"No, se llama Super Rex," he tells me, and pulls out of the breast pocket of his half-open cotton shirt the ancient registration card, which is paperclipped to his carné de identidad. "El gobierno me dio este papel pero como no saben escribir bien pusieron 'suder res.'" We laugh.

He asks me where I'm from. "Oh!," his eyes flush with emotion as he folds up his thick glasses. "I lived for five years there! In New York! Nineteen Fifty Five until Nineteen Sixty. But I think, not because I'm Cuban, that here, Cienfuegos, has the most beautiful sunsets in the world."

"Looked pretty good to me," I tell him.

"How do you like Cuba?"

"Me facina," I say, smiling.

"The same for me in New York," he smiles too. "I love my country," he says the words slowly, as if describing an ache, "but this situation here... it's not good. I stay against my will because I love my country. But this system doesn't work."

"I agree with you," I tell him. I realize he only has the courage to say these things because we are speaking in broken English. By this time we've stopped walking and we're leaning close to each other. He starts laughing.

"I must go," he says, "my wife is waiting for me. It was a pleasure to talk to you and practice my broken English."

"For me too. Tell your wife I say hello and take care."

"Ok, goodbye."

The Cuban Writers' Union

I.

Some writers working for the state
have clandestine dreams of smuggling
out a manuscript to the presses
of the capitalist world.

Others just rearrange the same adjectives
around the words revolución and Fidel
because Customs has long forbidden the importation
of new words into Cuba,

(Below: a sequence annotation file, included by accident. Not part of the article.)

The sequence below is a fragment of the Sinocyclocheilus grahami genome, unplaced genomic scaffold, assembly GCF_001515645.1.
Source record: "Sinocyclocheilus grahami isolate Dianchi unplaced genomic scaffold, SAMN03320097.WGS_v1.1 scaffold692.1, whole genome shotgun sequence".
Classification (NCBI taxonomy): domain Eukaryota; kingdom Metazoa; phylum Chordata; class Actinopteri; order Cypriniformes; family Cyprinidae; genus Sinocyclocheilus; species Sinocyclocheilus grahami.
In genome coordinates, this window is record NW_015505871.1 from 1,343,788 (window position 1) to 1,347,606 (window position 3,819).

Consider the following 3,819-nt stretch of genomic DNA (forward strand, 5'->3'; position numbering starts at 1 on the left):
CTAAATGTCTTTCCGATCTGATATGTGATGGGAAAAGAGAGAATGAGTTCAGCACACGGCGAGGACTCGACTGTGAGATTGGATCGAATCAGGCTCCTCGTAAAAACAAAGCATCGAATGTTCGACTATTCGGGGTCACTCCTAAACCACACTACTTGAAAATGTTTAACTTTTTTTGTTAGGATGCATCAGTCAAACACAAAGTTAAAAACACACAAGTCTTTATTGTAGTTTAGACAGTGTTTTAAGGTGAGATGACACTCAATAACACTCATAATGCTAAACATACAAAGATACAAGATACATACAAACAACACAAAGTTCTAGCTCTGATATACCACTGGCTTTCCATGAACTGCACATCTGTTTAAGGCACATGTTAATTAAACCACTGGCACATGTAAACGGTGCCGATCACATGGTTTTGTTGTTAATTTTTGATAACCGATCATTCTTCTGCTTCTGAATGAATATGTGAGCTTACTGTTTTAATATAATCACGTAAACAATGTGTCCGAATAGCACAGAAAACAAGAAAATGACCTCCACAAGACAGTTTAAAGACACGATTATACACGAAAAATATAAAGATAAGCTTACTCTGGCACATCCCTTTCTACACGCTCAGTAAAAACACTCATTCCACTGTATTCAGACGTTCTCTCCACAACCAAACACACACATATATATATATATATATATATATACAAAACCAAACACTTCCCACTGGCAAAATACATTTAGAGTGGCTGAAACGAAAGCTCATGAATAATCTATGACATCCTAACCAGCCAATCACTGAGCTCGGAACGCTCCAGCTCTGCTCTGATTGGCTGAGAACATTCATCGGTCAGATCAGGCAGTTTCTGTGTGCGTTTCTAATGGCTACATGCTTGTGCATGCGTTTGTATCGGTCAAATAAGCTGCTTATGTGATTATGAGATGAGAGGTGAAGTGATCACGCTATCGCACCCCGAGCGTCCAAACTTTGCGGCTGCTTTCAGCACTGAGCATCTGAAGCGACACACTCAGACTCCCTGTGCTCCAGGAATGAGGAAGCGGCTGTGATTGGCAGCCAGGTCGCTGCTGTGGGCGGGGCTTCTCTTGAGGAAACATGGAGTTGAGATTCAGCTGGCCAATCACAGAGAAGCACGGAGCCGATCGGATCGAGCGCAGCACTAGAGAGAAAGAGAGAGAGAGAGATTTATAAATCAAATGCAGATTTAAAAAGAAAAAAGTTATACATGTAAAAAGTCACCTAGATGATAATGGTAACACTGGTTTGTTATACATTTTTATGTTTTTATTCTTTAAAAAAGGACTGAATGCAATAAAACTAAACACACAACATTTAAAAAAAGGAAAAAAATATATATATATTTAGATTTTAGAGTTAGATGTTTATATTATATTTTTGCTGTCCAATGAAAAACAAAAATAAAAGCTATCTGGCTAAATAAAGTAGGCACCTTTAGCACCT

so the remaining writers
are like everyone else in this country,
making do, shuffling the same broken puzzle pieces,
searching for new endings.

The writers here are just like the men
who sit on the sidewalks behind dirty wooden stands, injecting
new aerosol breath into old disposable lighters
and the womens’ fine hands in the relojería,
fixing old watches with skill,
then searching for the hour
to set the watches by, the hour
that this country lost long ago.

II.

On the edges of this living city there are piles
upon piles of all the abandoned thoughts,
dirty and wet, buzzing with flies,
putrid in the tropical sun.

And there are coasts
where the government allows no one to swim
because there too they have dumped all the aborted
ideas of the island, coasts
where the waves mumble unintelligible promise
and people stop on the seawalk to gaze at the hollow horizon.
Sometimes the weight of their unintended sighs
is enough to push the cool breeze back out to sea.

Here for every kilo of true creativity
the streets are polluted with a hundred liters of tears.
Maybe it’s no wonder that the bookshops
read like the dictator’s personal library
and all the true writers sit in buildings
about to collapse, trying to inject new breath
onto thin sheets of cheap paper, while others
have stopped writing altogether, and spend
their days folding their quota of paper into airplanes
which they bring down to the shore
and toss into the sea, hoping they’ll catch
the warm propulsion
of an entire nation sighing.

The world has gotten so small
that now there’s no more room
in the oceans for so many bottles
containing the words of so many trapped peoples.
The few boats that do manage to leave
set sail to the deafening sound of shattering glass
and sinking letters. No more messages, no bottles.
Here in Cuba all the writers know better than to trust
the sea, they study the sky, trying to guess the hour
and the best flight plans for paper airplanes.

Todos Santos, Presentes

CHE GUEVARA, EMILIANO ZAPATA
AND JESUS H. CHRIST. PRESENTES.

Three hours of chicken bus, blasting
radio, excessive horn, half pavement, half
dirt, half sky, blue diesel thunderclouds
hanging over my head, guitar between
my knees, trash thrown out the window,
climbing out of Huehue shitsville, seventy
people in a school bus, three to a seat,
ropa típica, bright pants, sleeping heads
swaying, smiling children, dirty diapers,
drunks stumbling in front of the grill
with lost eyes, more horn, silver teeth,
bicycles faster than busses, walls made
out of stacked rocks and yucca, sheep
and slingshot children, mercado sábado,
broken accelerator, broke down bus,
mumbled prayers, start again.

Dicen que nadie es profeta en su propia
tierra. Che, Emiliano and Jesus have each
earned the right to have their faces made
into stickers and stuck at the front of the
colectivo bus.